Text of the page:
FELIX MUCHAZUNDIDA MAGOGE
ZIMNAT LION INSURANCE COMPANY LIMITED
HIGH COURT OF ZIMBABWE
HARARE, 29 October, 2003
SMITH J: The second defendant (hereinafter referred to as "Chiwara") was driving a vehicle along Simon Mazorodze Road in Harare when he knocked into the car that the plaintiff (hereinafter referred to as "Magoge") was driving. It was what is known as a "hit and run". Subsequently Chiwara paid an admission of guilt fine on a charge of driving without due care and attention. The repairs to Magoge's car cost $27 168, which amount was paid by the first defendant (hereinafter referred to as "Zimnat"). Magoge was an insurance broker. He used his car for the purposes of his business. Due to the accident he was unable to use his car from the date of the accident, which was 9 December 2000, until it was repaired and returned to him on 4 April, 2001. He estimated that his loss of earnings during that period amounted to $406 931. He issued summons claiming that amount from the defendants.
The defendants requested further particulars which were supplied as follows. The drive shaft of Magoge's car was broken, so it was incapable of moving. Chiwara was driving a minibus. After the accident he just drove off without stopping. Magoge made a report at the head office of Kukura Kurerwa Buses that their driver had caused an accident, but Chiwara denied that he had been involved in the accident. It was only after Chiwara was informed that a forensic test would be conducted on Magoge's car and the minibus that Chiwara had been driving, that he admitted that the minibus had been involved in the accident. Chiwara then paid the admission of guilt fine. That was in March 2001. Zimnat effected payment for the repairs on 4 April 2001 and that was when the repairs were done. Magoge did not have the money to pay for the repairs and so he had to wait until Chiwara admitted liability, before he could give the go-ahead for the repairs to be done.
The defendants denied liability for the loss of income as Magoge had signed a release form on 3 April 2001 releasing the defendants from any further claims after the vehicle repairs and towing charges were paid. Alternatively, they averred that the claim was grossly exaggerated and that Magoge had not done enough to minimise his loss.
At the pre-trial conference it was agreed that there was no issue as to liability and that the parties should try to reach a settlement, failing which they could file written submissions and the matter would be determined as a stated case.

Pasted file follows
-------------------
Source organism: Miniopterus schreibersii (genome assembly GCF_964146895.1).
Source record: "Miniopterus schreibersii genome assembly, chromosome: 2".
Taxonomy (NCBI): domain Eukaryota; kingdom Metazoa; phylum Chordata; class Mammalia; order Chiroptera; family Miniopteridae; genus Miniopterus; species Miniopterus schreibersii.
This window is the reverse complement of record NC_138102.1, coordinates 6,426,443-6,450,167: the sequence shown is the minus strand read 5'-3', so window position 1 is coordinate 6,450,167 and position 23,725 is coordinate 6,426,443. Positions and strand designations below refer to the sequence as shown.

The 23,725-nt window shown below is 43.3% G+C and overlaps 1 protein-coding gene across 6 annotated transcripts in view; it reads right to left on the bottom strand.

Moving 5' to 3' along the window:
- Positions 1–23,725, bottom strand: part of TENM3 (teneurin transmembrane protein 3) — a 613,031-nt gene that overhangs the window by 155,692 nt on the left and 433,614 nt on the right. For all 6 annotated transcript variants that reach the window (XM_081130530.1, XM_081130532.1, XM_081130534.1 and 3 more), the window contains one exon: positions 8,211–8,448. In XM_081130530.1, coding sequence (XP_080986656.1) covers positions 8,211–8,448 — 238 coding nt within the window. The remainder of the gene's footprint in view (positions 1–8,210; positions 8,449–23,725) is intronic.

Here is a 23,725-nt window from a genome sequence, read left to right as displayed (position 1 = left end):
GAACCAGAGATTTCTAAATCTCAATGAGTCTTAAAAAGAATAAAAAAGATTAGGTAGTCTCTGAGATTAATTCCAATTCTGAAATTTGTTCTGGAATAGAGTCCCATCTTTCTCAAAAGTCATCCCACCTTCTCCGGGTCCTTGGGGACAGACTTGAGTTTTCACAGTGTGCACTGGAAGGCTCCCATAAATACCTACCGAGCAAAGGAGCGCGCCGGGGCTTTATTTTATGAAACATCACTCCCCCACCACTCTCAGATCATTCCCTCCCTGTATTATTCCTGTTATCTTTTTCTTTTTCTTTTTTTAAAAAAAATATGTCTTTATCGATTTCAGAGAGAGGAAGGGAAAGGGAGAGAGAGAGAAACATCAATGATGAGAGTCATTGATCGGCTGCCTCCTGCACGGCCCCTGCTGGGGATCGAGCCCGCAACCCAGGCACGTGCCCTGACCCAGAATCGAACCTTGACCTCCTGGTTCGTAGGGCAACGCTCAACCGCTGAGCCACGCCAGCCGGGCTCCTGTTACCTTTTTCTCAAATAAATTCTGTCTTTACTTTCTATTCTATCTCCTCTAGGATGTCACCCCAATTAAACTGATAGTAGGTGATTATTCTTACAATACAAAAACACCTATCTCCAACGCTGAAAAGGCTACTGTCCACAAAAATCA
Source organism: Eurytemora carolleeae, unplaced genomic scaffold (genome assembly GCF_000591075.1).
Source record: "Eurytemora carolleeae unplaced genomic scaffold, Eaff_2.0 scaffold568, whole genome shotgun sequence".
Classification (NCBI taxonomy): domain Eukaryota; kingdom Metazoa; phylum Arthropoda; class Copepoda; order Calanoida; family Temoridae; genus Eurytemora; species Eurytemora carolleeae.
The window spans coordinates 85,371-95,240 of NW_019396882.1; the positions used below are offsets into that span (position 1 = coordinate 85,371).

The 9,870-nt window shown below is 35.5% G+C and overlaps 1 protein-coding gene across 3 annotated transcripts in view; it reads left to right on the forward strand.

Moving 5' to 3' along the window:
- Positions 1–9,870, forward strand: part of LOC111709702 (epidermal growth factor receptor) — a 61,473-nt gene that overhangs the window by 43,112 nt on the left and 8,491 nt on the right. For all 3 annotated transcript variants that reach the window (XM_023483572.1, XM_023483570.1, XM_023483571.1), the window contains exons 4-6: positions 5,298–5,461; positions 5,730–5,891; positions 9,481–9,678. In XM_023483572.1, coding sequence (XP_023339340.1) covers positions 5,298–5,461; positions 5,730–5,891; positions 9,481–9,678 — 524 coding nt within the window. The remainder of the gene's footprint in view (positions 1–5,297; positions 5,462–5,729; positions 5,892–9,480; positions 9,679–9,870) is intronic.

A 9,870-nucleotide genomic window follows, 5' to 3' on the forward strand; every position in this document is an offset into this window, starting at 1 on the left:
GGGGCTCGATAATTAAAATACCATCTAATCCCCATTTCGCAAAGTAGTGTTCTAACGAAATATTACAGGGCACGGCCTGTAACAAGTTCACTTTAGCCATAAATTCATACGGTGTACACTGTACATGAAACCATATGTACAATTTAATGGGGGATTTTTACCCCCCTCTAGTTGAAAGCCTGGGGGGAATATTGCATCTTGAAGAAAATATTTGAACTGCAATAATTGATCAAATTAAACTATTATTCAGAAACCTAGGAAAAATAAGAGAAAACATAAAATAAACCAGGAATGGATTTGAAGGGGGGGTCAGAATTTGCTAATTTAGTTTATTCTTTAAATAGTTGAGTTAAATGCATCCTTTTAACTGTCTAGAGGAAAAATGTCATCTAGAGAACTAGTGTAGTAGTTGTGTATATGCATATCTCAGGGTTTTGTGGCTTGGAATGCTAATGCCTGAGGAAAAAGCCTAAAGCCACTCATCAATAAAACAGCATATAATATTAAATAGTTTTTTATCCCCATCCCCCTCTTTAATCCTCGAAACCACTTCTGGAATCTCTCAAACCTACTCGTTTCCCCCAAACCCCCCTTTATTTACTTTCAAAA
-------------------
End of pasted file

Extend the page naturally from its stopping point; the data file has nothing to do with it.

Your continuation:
The submissions by Magoge were as follows. The delay of 4 months was caused by the defendants. He acted swiftly in reporting the accident to the police and in notifying the defendants. However, the defendants did not accept liability until sometime in March. He tried to mitigate his loss by reporting the accident expeditiously. He tried to carry on his business as an insurance broker using public transport, but that started to destroy his market because his clientele did not look kindly on a broker who did not have his own car and had to use public transport. It would have cost him $433 200 a month to hire a car to use while his car was immobilized. He did not have the money to be able to pay for the repairs to his car.
Magoge filed an affidavit setting out how he had calculated his damages. He pointed out that he earned his income by way of commission, not salary. His earnings in a day or a month were spread over 24 months and he was credited with 85% for the first year and 15% for the second. His commission was a percentage of the premium the client paid to the insurance company each month. Therefore the business he procured each month showed a return of 85% over the first 12 months and 15% over the second 12 months. Consequently, any loss of business was reflected in a loss of earnings over the following 24 months. The cumulative loss he suffered because he could not obtain clients for 4 months amounted to $406 931. Because he did not procure any business for 4 months, he did not meet the targets set by the insurance company for which he was working for the two years following the accident. Because of that failure the company concerned had terminated his services.
In their submission the defendants did not dispute liability but disputed the quantum. They submitted that Magoge had a duty to mitigate his loss. He should have had his car repaired earlier. It took about one week for his car to be repaired. The fact that it was out of use for 4 months was because of his failure to have the repairs done expeditiously. Alternatively, he should have hired a car so that he could continue carrying on his business.
In The Solhult 1 Lloyd's Rep 605 (CA) at 608 SIR JOHN DONALDSON MR said -
"A plaintiff is under no duty to mitigate his loss, despite the habitual use by lawyers of the phrase 'duty to mitigate'. He is completely free to act as he judges to be in his best interests. On the other hand, a defendant is not liable for all loss suffered by the plaintiff in consequences of his so acting. A defendant is only liable for such part of the plaintiff's loss as is properly…caused by the defendant's breach of duty".
McNALLY JA, in Cargo Carriers (Pvt) Ltdv Nettlefold & Anor1991(2) ZLR 139 (SC), cited the above and then went on to say at 142 F - 143 A -
"Roman-Dutch authority is to the same effect: See generally Corbett and Buchanan The Quantum and Damages in Bodily and Fatal Injury Cases2 ed at p 10 para 8. There the point is made (relying on Halsbury) that there is a further duty on a plaintiff not to aggravate his damages by his own wanton or careless conduct: 'If he does so aggravate his loss, then he will not be entitled to recover damages in respect of the damage attributable to such conduct on his part. Again the onusof establishing such aggravation lies upon the defendant'. Broadly the same principles are enunciated in McKerron The Law of Delict7 ed at p 139.